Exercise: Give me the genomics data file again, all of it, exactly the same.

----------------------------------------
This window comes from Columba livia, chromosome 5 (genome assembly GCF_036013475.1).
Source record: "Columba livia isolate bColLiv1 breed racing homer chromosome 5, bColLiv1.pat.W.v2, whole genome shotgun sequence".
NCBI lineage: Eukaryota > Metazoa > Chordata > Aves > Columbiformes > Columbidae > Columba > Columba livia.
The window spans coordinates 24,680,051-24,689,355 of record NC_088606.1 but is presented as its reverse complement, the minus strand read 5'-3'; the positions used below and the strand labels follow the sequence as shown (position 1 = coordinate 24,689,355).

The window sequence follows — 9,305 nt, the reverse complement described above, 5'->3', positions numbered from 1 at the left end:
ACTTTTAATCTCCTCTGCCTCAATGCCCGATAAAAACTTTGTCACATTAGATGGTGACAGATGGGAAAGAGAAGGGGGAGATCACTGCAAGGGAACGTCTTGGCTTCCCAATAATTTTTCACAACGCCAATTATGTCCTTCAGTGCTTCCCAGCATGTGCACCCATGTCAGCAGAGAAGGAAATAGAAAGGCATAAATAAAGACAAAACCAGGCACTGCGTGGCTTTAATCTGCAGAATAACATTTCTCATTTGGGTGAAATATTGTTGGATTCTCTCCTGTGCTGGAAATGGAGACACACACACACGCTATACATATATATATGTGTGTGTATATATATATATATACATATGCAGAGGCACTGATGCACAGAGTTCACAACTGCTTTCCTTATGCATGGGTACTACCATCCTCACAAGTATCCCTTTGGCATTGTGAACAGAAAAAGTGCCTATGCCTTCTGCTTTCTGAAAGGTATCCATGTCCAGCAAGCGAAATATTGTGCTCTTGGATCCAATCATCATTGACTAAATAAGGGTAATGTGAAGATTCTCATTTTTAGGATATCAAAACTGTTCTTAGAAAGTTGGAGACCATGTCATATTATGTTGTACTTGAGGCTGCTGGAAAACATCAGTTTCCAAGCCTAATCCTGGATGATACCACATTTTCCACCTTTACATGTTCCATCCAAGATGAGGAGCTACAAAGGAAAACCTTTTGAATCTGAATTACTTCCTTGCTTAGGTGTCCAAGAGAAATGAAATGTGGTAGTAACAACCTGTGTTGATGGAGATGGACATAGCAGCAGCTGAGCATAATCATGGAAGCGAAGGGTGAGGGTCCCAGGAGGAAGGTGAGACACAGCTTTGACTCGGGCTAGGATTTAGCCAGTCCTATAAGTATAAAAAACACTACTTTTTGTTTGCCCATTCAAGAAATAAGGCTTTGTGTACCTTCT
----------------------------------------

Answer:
This window comes from Columba livia, chromosome 5 (genome assembly GCF_036013475.1).
Source record: "Columba livia isolate bColLiv1 breed racing homer chromosome 5, bColLiv1.pat.W.v2, whole genome shotgun sequence".
NCBI lineage: Eukaryota > Metazoa > Chordata > Aves > Columbiformes > Columbidae > Columba > Columba livia.
The window spans coordinates 24,680,051-24,689,355 of record NC_088606.1 but is presented as its reverse complement, the minus strand read 5'-3'; the positions used below and the strand labels follow the sequence as shown (position 1 = coordinate 24,689,355).

The window sequence follows — 9,305 nt, the reverse complement described above, 5'->3', positions numbered from 1 at the left end:
ACTTTTAATCTCCTCTGCCTCAATGCCCGATAAAAACTTTGTCACATTAGATGGTGACAGATGGGAAAGAGAAGGGGGAGATCACTGCAAGGGAACGTCTTGGCTTCCCAATAATTTTTCACAACGCCAATTATGTCCTTCAGTGCTTCCCAGCATGTGCACCCATGTCAGCAGAGAAGGAAATAGAAAGGCATAAATAAAGACAAAACCAGGCACTGCGTGGCTTTAATCTGCAGAATAACATTTCTCATTTGGGTGAAATATTGTTGGATTCTCTCCTGTGCTGGAAATGGAGACACACACACACGCTATACATATATATATGTGTGTGTATATATATATATATACATATGCAGAGGCACTGATGCACAGAGTTCACAACTGCTTTCCTTATGCATGGGTACTACCATCCTCACAAGTATCCCTTTGGCATTGTGAACAGAAAAAGTGCCTATGCCTTCTGCTTTCTGAAAGGTATCCATGTCCAGCAAGCGAAATATTGTGCTCTTGGATCCAATCATCATTGACTAAATAAGGGTAATGTGAAGATTCTCATTTTTAGGATATCAAAACTGTTCTTAGAAAGTTGGAGACCATGTCATATTATGTTGTACTTGAGGCTGCTGGAAAACATCAGTTTCCAAGCCTAATCCTGGATGATACCACATTTTCCACCTTTACATGTTCCATCCAAGATGAGGAGCTACAAAGGAAAACCTTTTGAATCTGAATTACTTCCTTGCTTAGGTGTCCAAGAGAAATGAAATGTGGTAGTAACAACCTGTGTTGATGGAGATGGACATAGCAGCAGCTGAGCATAATCATGGAAGCGAAGGGTGAGGGTCCCAGGAGGAAGGTGAGACACAGCTTTGACTCGGGCTAGGATTTAGCCAGTCCTATAAGTATAAAAAACACTACTTTTTGTTTGCCCATTCAAGAAATAAGGCTTTGTGTACCTTCT